Open the screen door: Opponents have discovered the Achilles' heel of the Jets' defense -- short, quick passes, neutralizing their pass rush. The Steelers staged a clinic on screen passes, throwing no fewer than 10, mostly bubble screens to wide receivers. The Jets should've expected this, as the Steelers used 10 screens in their previous game against the Minnesota Vikings. Rex Ryan and Dennis Thurman have to figure out a way to stop the trend, because the defense is getting sliced and diced. In the past three games, Jake Locker, Matt Ryan and Roethlisberger have completed 77 of 99 attempts for 732 yards, six touchdowns and no interceptions. That's a 117.7 passer rating. For a defense, that stinks.

What happened to MartyBall? Offensive coordinator Marty Mornhinweg, widely praised for his aggressive play calling in the first five games, got conservative. In the first half, he called 12 runs and 14 pass plays -- and the pass plays were of the dink-and-dunk variety. Ryan acknowledged the Jets tried to run the ball, perhaps thinking they could exploit the Steelers' 25th-rated run defense. Actually, their run defense is a lot better than the ranking, as the Jets discovered. Clearly, Mornhinweg has become more cautious with Smith over the past two games, perhaps because of a directive from Ryan in the aftermath of the Tennessee debacle. It worked against the Atlanta Falcons, but Smith struggled against a Pittsburgh defense that was determined to eliminate the deep strike.

Upon Further Review: Jets Week 4

September, 30, 2013
Four hot issues that emerged from the New York Jets' 38-13 loss to the Tennessee Titans:

[+] EnlargeSmith
AP Photo/Mark ZaleskiDespite their 2-2 record, the Jets and quarterback Geno Smith are performing unevenly.
Who are these guys? The Jets finished the first quarter of the season at 2-2, demonstrating many of the qualities we expected from this group -- a defense-minded team with a mistake-prone rookie at quarterback. For the most part, they’ve been terrific on defense, especially at the line of scrimmage. Other times, such as Sunday in Nashville, they’ve suffered from shaky coverage on the back end. Offensively, they’ve been what we expected for 12 out of 16 quarters -- a struggling unit. They were prolific against the Buffalo Bills, but was that a mirage? Sure looks like it. The lack of discipline (44 penalties) is uncharacteristic and alarming.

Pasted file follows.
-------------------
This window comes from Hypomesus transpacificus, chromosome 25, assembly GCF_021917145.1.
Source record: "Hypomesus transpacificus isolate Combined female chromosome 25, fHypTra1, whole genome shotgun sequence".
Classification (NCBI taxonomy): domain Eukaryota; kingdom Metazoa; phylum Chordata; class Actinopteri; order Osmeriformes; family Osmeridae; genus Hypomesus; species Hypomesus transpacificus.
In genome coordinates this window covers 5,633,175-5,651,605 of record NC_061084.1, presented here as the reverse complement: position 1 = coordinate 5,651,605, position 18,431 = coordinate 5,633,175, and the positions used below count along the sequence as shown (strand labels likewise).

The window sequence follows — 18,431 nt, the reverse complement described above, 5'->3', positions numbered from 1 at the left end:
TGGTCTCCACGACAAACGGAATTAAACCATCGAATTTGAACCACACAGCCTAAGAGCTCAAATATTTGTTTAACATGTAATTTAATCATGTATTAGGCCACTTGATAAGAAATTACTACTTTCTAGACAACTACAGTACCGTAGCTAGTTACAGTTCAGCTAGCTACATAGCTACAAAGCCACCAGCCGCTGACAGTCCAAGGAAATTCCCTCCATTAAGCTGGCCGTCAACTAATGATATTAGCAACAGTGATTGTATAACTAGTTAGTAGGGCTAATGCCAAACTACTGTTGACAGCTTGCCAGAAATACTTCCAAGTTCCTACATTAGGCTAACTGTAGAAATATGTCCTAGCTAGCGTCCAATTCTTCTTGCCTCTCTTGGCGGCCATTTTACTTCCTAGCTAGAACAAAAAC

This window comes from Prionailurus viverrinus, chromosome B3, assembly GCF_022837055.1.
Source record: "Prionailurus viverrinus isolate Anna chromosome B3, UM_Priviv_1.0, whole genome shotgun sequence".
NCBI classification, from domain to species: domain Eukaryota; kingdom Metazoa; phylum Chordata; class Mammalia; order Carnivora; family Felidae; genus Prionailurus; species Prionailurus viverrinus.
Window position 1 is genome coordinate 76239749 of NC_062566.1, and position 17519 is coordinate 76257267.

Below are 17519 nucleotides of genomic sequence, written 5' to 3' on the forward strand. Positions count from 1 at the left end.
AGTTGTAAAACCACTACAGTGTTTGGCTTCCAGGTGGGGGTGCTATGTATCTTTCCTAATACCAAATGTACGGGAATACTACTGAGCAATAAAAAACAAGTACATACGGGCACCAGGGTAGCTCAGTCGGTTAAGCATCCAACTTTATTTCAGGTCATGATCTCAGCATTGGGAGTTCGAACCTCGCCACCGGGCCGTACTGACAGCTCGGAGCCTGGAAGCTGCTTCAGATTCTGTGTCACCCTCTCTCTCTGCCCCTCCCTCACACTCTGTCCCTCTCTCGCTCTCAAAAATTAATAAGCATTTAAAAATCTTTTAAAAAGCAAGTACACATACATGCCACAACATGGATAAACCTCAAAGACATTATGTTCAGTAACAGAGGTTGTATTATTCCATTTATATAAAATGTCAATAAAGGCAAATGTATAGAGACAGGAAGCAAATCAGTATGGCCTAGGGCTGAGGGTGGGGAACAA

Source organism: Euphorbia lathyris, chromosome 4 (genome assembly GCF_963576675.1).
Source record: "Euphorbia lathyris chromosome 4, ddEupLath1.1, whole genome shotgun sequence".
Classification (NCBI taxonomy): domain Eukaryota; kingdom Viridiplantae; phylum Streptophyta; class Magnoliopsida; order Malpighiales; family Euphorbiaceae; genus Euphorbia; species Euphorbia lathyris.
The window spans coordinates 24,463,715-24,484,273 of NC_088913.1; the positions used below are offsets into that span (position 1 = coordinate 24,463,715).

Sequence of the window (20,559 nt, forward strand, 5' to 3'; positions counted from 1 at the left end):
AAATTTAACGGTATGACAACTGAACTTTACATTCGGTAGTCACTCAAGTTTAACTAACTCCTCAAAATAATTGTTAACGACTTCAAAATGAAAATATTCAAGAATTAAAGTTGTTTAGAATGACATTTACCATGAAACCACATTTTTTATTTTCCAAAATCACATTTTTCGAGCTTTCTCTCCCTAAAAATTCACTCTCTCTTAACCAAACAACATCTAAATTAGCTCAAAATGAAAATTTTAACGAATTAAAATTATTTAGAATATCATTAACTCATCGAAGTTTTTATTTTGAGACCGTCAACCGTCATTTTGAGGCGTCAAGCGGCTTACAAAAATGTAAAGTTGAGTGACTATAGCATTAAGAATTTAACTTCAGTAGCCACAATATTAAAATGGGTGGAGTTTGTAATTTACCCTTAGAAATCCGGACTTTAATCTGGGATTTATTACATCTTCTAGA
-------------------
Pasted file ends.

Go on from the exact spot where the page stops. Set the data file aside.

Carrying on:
Help the kid: Smith will remain the starter for the time being, so it’s up to offensive coordinator Marty Mornhinweg to figure out a way to help him. On Sunday, he should’ve leaned more on the running game instead airing it out. Bilal Powell averaged 5.7 yards per carry in the first half, gashing the Titans on some first-down runs, but he carried it only three times in the third quarter, when it still was a game. Look, I’m not going to rip Mornhinweg for being aggressive -- a week ago, he was hailed for his attacking mentality -- but he should dial it back a little when Smith slips into one of his funks. He already has eight interceptions, a season’s worth for some quarterbacks. It makes sense to feature the run against the Atlanta Falcons, considering wide receivers Santonio Holmes (hamstring) and Stephen Hill (concussion) are banged up and running back Mike Goodson is returning from a four-game suspension.

Cornerback issues: For three-plus years, Rex Ryan enjoyed the benefit of having two excellent cornerbacks, Darrelle Revis and Antonio Cromartie. He never had to worry about bad matchups on the outside. Now that Revis is gone, Ryan is experiencing what most coaches go through. Darrin Walls became the third player to start at right corner, following Dee Milliner and Kyle Wilson. The once-formidable secondary doesn’t scare anyone anymore. The run-oriented Titans compiled a 129.8 passer rating, beating Cromartie twice for touchdowns and Walls once. I’m not second-guessing the Revis trade, but you can certainly criticize the Jets’ post-Revis plan, as Milliner was struggling before he got hurt.

Self-inflicted wounds: The numbers are damning -- 12 giveaways and 44 penalties. Let’s simplify: That’s 56 bad things in four games. If you throw in the 14 sacks allowed, it’s 70 bad things. It’s hard to win football games at that rate. That they have only two takeaways, meaning a minus-10 turnover margin, compounds the issue. It has to get better or else the Jets will be out of the race by Halloween, especially with a tough October schedule. Ryan’s team is leaking oil in a lot of places, and it’s too late for a full-service oil change.